If my child had minimal social interactions over the past year, will they be behind in their social skills? What if my child had some interactions but it looked different because of masks and social distancing protocols? Can my child regain the social skills they may have lost over the past year? Will my child be more anxious now when it comes to building friendships? These are all common questions and concerns many parents have.
Between children going to school remotely, to distanced classrooms, parents are wondering how this has all affected their child’s social development. Spoiler alert: your child still has lots of time to develop these skills, along with your help and support! Children’s minds are flexible and resilient, which gives them the opportunities to learn and catch up in skill development. However, if you are feeling a little worried about your child’s development, reach out to your doctor, a psychologist, or a therapist. They will be able to help.
Let’s take a moment to think about what a ‘good friend’ looks like: someone who is playful, kind, empathetic, compassionate, can solve problems, regulate their responses, and adapt to different types of peers and play styles. Altogether, that’s a tall order for any child! This list may be what we picture as a ‘good friend,’ but our children are still working on that! For example, empathy comes with age. Once a child is old enough to put themselves in their friend’s shoes and see the world from their perspective, they will be better able to empathize with their friend’s emotions and perspective. So, as your child develops their ‘good friend’ skills, give them some time and grace. They won’t always get it perfect every time, and they may need some reminders and coaching from you on how to be a kind friend, but all the skills will come together in the end.
Skill-building at home
Let’s look again at the list of a ‘good friend.’ There are a lot of skills in the list that are easily supported and teachable, even if you aren’t at school with your child. Here are some examples:
Problem-solving. Friendship requires a lot of problem-solving: peer conflict, people not wanting to play the same game as you, people taking something from you, just to name a few. Working on the process of problem-solving at home can be a great skill-building activity they can generalize to the school environment. For example, instead of stepping in to solve sibling squabbles, or instead of fixing a problem for them right away when it arises, step back and ask your kids curiosity questions: “What’s the problem here?” “What are your ideas on how to fix it?” “How is that making you feel?” Get their brains into problem-solving mode by supporting them in solving problems around the house!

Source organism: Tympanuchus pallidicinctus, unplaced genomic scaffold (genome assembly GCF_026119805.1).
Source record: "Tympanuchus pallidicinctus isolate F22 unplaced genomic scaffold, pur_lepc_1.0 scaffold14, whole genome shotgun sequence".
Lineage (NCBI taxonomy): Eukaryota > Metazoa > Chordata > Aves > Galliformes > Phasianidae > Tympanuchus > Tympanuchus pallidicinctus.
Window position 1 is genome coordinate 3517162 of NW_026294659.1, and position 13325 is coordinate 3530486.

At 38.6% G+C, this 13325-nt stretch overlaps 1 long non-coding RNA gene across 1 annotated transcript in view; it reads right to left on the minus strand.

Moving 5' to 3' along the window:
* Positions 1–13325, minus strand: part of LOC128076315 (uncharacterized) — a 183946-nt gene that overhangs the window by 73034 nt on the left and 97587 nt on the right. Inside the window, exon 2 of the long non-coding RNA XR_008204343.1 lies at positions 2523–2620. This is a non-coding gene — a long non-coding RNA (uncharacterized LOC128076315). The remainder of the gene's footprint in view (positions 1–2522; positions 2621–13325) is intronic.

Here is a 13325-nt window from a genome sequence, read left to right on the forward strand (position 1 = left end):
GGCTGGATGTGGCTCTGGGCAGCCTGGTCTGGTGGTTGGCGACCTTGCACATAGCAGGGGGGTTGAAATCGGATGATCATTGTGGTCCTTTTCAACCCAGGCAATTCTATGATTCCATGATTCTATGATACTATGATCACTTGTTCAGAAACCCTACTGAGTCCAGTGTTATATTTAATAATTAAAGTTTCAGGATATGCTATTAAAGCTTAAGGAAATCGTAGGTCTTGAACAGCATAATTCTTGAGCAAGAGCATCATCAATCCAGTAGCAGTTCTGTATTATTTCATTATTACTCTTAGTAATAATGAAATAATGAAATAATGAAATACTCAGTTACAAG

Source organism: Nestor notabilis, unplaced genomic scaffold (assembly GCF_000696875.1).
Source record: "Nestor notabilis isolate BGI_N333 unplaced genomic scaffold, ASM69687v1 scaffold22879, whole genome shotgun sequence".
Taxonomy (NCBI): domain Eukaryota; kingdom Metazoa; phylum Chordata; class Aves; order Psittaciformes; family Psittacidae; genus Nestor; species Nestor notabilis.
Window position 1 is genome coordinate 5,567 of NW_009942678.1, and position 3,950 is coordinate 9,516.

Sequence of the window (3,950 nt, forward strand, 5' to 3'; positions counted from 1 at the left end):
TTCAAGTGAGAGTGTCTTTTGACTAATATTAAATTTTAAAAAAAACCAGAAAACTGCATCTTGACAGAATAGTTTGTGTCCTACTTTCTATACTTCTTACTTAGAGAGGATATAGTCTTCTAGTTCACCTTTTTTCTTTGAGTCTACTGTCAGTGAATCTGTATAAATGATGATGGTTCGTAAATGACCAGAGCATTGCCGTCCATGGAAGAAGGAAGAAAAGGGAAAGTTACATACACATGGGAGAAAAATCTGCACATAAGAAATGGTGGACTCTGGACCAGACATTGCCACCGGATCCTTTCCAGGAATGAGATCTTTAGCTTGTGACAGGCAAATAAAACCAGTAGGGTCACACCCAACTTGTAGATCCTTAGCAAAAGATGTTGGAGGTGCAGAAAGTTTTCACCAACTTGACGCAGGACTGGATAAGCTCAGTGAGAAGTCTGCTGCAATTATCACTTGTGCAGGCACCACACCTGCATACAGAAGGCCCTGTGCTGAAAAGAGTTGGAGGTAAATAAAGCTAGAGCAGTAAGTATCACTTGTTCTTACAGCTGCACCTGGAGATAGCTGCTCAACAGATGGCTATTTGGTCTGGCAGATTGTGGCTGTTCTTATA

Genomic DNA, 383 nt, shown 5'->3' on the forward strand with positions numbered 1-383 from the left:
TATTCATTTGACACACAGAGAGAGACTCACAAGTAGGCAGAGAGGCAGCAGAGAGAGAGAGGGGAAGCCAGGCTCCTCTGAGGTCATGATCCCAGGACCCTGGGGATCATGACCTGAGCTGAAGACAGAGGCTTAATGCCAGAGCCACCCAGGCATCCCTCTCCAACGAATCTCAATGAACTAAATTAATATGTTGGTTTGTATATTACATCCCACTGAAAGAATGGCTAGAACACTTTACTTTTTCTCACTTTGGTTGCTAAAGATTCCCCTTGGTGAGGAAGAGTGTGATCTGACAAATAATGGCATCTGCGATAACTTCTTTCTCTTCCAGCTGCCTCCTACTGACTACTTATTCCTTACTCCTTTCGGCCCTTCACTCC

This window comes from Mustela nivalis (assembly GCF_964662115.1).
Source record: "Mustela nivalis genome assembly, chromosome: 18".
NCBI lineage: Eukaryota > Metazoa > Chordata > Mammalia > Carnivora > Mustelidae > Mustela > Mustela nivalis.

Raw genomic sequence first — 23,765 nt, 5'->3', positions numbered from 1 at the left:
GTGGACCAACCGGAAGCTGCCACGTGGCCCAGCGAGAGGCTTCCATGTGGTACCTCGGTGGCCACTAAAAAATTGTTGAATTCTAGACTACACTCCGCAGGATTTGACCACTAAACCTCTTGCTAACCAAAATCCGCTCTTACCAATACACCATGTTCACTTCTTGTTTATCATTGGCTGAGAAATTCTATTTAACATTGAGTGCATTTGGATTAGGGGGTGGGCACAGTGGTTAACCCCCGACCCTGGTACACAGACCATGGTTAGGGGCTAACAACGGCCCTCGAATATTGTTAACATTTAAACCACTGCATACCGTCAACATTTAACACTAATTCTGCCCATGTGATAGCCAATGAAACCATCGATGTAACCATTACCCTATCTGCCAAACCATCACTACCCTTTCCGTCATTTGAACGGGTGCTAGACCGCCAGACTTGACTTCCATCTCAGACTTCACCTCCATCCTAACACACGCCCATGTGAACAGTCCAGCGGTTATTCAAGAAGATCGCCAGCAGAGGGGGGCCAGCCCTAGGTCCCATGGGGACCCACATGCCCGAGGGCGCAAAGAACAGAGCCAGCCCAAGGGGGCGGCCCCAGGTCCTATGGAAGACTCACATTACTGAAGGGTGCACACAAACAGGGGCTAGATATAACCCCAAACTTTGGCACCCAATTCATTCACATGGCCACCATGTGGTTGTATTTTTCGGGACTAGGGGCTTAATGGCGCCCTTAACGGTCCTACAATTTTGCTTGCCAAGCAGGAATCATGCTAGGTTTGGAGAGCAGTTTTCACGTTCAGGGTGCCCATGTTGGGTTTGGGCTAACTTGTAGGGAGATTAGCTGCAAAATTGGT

Sharing, turn-taking, and losing. It’s tricky to want to take turns, share a toy, or lose at a game. You can help to build your child’s tolerance to disappointment by playing at home! Set up play scenarios where you take turns doing something or playing a simple board game (and don’t always let them win!). Having experience tolerating little frustrations in a safe space like home can make it easier for your child to tolerate these disappointments with their peers in a different environment (like school).
Empathy. Although empathy develops with age, it is another skill you can support in developing as your child grows. At home, work on labelling your emotions and your child’s emotions. Model empathy to your child by being empathetic to those around you. Use books, movies, and TV shows to point out how people may feel and why. Get them to start thinking about how they can help a friend feel better when they are feeling sad or frustrated. Remember to have a lot of patience here! Empathy is a skill that takes time to grow and develop.
It can be hard to know who your child is playing with at school and how they are getting along with their friends. It requires a bit of detective work on your part, but with a little purposeful questioning, you will have a better idea of how your child is doing. We all know that an open-ended ‘how was your day?’ can lead to the typical grunting of ‘Idunno.’ Be purposeful with your questions: “Who did you sit next to at lunch today?” “Did you help a friend today?” “Tell me the name of a friend who made you smile today.” “I want to know more about the game you played during recess! What were the rules?” “If you could invite a friend over to play, who would it be?”
It might be tricky for your child to answer at first, but don’t give up! If you create a habit of doing a ‘social check-in’ with your child every day, they will get better at answering these questions and telling you fun stories about their friends. Then you are helping to build positive social memories and strengthening friendship bonds from afar.
The beautiful part about children is they are always growing and developing. Their brains are programmed to absorb information, add new skills, refine old skills and combine skills in order to make more complex abilities. As adults, we need to remember that it won’t come all at once. Take some time to practice these skills and remember to be patient and trust the process.
Ashlee and Lisa are child psychologists who created KidsConnect Psychology as a place for children and families to access tools, supports, and therapy. Check out kidsconnectpsychology.com for digital downloads, parenting tool kits, information about parent counselling, school consultations, daycare consultations, and more! Follow on Facebook and Instagram.
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